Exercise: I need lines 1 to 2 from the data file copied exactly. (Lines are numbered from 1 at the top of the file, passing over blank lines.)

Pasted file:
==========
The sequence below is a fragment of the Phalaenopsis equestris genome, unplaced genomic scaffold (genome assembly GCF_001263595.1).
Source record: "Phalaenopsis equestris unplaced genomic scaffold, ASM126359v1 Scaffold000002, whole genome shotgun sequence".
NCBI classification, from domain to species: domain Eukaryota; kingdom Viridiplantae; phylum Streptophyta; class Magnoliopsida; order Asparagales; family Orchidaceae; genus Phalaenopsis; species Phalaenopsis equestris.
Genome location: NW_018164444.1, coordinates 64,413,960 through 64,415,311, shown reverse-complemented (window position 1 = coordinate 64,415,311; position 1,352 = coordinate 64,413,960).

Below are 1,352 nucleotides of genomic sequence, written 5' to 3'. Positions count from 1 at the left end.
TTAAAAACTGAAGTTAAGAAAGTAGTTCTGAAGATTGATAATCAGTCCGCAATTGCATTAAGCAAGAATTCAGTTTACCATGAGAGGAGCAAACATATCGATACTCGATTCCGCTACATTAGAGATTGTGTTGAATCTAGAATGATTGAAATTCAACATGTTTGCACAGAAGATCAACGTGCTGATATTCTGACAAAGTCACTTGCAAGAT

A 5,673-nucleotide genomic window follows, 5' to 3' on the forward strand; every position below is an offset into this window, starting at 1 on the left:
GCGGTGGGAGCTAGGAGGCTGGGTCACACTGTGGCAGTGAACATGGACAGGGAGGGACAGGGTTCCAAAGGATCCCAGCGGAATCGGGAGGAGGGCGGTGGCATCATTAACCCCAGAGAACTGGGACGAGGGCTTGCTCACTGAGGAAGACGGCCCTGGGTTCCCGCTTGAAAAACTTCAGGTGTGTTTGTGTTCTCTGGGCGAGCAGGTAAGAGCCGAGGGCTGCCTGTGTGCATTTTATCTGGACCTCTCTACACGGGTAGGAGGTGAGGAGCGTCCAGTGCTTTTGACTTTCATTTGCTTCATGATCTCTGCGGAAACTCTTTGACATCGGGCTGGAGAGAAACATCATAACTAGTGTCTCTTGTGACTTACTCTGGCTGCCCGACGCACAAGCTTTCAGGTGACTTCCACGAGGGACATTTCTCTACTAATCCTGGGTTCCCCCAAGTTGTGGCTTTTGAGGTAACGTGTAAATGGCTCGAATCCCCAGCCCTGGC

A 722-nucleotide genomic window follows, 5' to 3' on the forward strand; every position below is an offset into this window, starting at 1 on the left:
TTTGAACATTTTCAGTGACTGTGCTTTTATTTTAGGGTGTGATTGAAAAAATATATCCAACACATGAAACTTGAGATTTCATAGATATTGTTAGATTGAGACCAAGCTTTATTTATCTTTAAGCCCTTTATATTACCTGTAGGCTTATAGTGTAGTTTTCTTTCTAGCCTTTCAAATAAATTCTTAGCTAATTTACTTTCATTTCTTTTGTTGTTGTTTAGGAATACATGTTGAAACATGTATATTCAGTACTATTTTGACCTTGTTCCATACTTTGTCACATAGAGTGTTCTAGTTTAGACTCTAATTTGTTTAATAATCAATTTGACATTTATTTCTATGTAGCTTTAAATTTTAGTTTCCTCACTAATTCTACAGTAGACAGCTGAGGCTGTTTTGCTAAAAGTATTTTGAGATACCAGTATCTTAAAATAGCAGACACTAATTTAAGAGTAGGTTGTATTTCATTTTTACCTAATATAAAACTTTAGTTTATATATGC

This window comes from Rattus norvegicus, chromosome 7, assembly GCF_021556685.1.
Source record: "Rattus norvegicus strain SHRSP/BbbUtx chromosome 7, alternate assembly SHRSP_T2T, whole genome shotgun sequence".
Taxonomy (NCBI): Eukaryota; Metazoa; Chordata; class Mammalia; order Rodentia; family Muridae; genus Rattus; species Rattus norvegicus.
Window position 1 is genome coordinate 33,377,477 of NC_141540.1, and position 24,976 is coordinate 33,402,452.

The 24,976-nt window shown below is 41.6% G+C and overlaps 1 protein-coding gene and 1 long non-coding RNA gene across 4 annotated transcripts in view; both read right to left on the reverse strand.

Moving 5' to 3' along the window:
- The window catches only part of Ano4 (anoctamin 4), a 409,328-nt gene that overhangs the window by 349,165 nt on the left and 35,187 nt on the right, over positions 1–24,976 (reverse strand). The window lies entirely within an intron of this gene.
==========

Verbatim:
The sequence below is a fragment of the Phalaenopsis equestris genome, unplaced genomic scaffold (genome assembly GCF_001263595.1).
Source record: "Phalaenopsis equestris unplaced genomic scaffold, ASM126359v1 Scaffold000002, whole genome shotgun sequence".